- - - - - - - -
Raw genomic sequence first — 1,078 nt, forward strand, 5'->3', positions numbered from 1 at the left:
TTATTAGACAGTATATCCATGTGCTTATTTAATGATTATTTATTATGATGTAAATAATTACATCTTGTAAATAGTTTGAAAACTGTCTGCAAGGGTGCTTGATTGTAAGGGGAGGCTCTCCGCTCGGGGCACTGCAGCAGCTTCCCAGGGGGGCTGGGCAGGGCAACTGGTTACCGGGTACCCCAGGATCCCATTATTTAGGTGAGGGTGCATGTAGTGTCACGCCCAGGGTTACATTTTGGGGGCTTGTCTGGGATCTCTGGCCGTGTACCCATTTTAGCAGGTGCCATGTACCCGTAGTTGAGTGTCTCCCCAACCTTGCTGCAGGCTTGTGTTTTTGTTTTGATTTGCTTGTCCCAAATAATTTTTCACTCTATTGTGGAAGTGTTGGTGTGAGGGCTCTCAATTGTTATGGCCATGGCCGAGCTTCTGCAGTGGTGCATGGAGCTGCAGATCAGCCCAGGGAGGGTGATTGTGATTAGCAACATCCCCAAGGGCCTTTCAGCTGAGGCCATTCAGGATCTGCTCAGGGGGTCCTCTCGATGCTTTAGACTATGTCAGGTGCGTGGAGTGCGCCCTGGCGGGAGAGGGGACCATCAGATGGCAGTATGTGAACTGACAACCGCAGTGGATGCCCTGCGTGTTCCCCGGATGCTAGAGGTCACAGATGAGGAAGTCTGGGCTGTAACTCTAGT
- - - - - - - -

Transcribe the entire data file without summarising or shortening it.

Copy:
Raw genomic sequence first — 1,078 nt, forward strand, 5'->3', positions numbered from 1 at the left:
TTATTAGACAGTATATCCATGTGCTTATTTAATGATTATTTATTATGATGTAAATAATTACATCTTGTAAATAGTTTGAAAACTGTCTGCAAGGGTGCTTGATTGTAAGGGGAGGCTCTCCGCTCGGGGCACTGCAGCAGCTTCCCAGGGGGGCTGGGCAGGGCAACTGGTTACCGGGTACCCCAGGATCCCATTATTTAGGTGAGGGTGCATGTAGTGTCACGCCCAGGGTTACATTTTGGGGGCTTGTCTGGGATCTCTGGCCGTGTACCCATTTTAGCAGGTGCCATGTACCCGTAGTTGAGTGTCTCCCCAACCTTGCTGCAGGCTTGTGTTTTTGTTTTGATTTGCTTGTCCCAAATAATTTTTCACTCTATTGTGGAAGTGTTGGTGTGAGGGCTCTCAATTGTTATGGCCATGGCCGAGCTTCTGCAGTGGTGCATGGAGCTGCAGATCAGCCCAGGGAGGGTGATTGTGATTAGCAACATCCCCAAGGGCCTTTCAGCTGAGGCCATTCAGGATCTGCTCAGGGGGTCCTCTCGATGCTTTAGACTATGTCAGGTGCGTGGAGTGCGCCCTGGCGGGAGAGGGGACCATCAGATGGCAGTATGTGAACTGACAACCGCAGTGGATGCCCTGCGTGTTCCCCGGATGCTAGAGGTCACAGATGAGGAAGTCTGGGCTGTAACTCTAGT